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The sequence of scenes in Billy Budd is not entirely smooth, largely due to the fact that it is an unfinished work and comes with certain editorial decisions made by conjecture. There are long, seemingly unnecessary, passages about Nelson, and short interruptions of time and venue. Melville claims that the story is no romance, yet it tends in many ways towards that nineteenth century convention; it is a sort of allegory, the characters don't develop much, and there are some supernatural-seeming coincidences. The conflict is rather simple: good versus evil and the maintenance of "order." What is remarkable about the text is the psychological turnings Melville investigates as he builds the history of the making of a sea-legend concerning a tragic Handsome Sailor.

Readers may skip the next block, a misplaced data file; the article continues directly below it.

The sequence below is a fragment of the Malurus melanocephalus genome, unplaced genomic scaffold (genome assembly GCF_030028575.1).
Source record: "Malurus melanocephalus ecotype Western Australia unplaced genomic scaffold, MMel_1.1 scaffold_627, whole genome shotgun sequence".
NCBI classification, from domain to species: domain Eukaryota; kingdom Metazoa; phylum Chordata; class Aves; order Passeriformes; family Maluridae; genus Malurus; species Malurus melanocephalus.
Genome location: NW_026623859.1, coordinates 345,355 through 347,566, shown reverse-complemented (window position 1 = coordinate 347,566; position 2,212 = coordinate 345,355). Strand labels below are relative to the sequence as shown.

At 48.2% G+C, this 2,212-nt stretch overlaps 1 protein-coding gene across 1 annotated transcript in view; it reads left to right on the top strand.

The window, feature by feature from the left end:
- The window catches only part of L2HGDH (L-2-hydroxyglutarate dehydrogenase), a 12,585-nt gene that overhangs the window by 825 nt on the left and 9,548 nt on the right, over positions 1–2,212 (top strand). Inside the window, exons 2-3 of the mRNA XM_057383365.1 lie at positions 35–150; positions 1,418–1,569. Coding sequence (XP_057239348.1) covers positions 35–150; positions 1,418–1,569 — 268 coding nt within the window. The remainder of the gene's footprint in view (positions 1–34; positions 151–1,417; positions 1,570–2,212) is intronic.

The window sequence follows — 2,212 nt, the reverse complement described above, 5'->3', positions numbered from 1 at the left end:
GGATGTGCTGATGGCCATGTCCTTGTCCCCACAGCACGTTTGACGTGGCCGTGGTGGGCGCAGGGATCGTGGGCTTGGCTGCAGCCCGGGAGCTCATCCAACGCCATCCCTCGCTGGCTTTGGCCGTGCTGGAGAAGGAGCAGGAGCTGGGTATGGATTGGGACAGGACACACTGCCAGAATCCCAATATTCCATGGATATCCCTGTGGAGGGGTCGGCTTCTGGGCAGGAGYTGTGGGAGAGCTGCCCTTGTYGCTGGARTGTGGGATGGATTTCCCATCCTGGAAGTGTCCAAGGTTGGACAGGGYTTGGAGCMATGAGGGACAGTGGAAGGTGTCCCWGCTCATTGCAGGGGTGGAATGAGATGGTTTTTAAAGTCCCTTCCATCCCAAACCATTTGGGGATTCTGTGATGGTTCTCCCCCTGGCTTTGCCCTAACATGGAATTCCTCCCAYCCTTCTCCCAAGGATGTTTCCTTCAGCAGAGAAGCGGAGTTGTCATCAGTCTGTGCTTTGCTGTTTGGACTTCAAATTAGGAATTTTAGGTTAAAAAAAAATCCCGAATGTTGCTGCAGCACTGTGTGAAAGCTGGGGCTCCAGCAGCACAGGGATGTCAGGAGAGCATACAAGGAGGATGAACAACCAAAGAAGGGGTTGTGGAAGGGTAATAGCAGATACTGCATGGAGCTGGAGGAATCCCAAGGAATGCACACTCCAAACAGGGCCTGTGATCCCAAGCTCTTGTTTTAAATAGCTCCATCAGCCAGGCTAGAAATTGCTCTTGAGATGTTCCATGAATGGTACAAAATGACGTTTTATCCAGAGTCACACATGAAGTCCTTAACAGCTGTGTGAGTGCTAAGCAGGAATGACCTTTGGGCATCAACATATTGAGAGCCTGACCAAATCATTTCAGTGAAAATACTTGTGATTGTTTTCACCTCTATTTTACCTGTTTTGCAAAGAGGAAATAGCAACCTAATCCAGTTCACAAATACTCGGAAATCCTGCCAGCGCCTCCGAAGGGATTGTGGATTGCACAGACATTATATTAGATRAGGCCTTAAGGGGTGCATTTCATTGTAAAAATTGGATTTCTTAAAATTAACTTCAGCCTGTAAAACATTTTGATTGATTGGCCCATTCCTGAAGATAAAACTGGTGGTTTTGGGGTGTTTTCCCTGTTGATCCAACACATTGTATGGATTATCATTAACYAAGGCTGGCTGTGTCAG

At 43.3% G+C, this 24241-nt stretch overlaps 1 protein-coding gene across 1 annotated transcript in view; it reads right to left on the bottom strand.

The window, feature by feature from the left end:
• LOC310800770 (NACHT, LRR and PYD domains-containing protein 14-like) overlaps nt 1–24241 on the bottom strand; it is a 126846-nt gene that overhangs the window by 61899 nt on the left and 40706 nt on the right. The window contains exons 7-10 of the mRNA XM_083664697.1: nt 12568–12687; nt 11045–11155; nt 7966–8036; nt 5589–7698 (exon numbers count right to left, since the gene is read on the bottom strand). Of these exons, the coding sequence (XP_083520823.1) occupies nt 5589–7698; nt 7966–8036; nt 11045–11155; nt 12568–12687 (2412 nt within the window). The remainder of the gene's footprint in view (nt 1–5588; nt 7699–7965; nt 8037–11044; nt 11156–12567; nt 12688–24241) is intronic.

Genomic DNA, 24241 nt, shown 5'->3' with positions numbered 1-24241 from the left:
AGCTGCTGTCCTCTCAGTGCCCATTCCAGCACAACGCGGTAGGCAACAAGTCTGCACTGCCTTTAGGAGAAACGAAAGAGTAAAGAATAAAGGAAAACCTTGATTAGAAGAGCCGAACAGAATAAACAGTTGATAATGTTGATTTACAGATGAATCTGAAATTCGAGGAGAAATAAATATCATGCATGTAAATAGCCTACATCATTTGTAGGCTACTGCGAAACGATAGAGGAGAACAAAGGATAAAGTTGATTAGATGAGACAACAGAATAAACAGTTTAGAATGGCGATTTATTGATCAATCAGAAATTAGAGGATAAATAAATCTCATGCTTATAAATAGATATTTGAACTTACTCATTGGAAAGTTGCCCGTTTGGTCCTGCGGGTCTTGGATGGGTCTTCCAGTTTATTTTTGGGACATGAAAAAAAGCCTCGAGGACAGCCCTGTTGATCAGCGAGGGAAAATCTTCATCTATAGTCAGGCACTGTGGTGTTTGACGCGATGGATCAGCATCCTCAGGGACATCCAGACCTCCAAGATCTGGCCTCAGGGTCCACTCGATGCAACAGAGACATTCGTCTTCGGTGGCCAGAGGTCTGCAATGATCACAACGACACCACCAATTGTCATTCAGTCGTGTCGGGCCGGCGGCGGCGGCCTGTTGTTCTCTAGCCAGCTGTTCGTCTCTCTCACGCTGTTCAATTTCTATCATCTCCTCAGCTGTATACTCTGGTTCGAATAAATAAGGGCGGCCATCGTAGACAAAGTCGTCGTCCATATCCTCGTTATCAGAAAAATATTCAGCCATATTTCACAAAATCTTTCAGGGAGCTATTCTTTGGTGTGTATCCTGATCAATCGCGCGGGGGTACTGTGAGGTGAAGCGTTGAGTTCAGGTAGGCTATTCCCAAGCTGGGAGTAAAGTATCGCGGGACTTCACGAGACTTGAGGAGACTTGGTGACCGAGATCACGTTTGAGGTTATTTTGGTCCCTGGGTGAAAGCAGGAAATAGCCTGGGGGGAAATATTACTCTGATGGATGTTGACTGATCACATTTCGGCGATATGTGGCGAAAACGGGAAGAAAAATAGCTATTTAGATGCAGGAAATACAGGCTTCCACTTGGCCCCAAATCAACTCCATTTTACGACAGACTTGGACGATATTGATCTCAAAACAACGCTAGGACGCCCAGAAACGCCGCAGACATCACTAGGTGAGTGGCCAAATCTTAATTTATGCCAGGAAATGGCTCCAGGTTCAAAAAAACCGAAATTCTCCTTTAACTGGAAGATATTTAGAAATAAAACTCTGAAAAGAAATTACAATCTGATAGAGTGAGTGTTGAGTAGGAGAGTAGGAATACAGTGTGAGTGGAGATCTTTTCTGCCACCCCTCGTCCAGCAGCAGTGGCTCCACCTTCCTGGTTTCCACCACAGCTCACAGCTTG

The plot of the story is really broken roughly into thirds. The first third deals primarily with Billy Budd and his arrival on the Indomitable. The second third is devoted to Claggart and his subtle, but evil, torture of Billy. The last third of the book deals with Captain Vere and the difficulty of the situation surrounding Claggart and Billy Budd. In the ballad that appears at the end of the novel, the same divisions into three parts are again seen. The plot unfolds around the great differences of the three men. Billy is the personification of pure innocence and becomes a Christ figure. Claggart is the symbol of evil, a personification of the devil. Vere is the wise military man, dispensing order and judgment. As the commander of his ship, he becomes a God-like figure. Billy, however, is the character that holds the plot together. He is present, either in person or in thought, in almost every chapter and scene of the novel.
The plot of the story also adheres to the classical requirements of unity of time and place. Almost the entire story takes place on the sea, mostly on board the small confines of the Indomitable. Only a matter of months pass by from the time of Billy's arrival on the ship to his execution. The tale is further unified by Billy's almost constant presence in the story and by the repetition of ironies, Biblical allusions, and symbolism.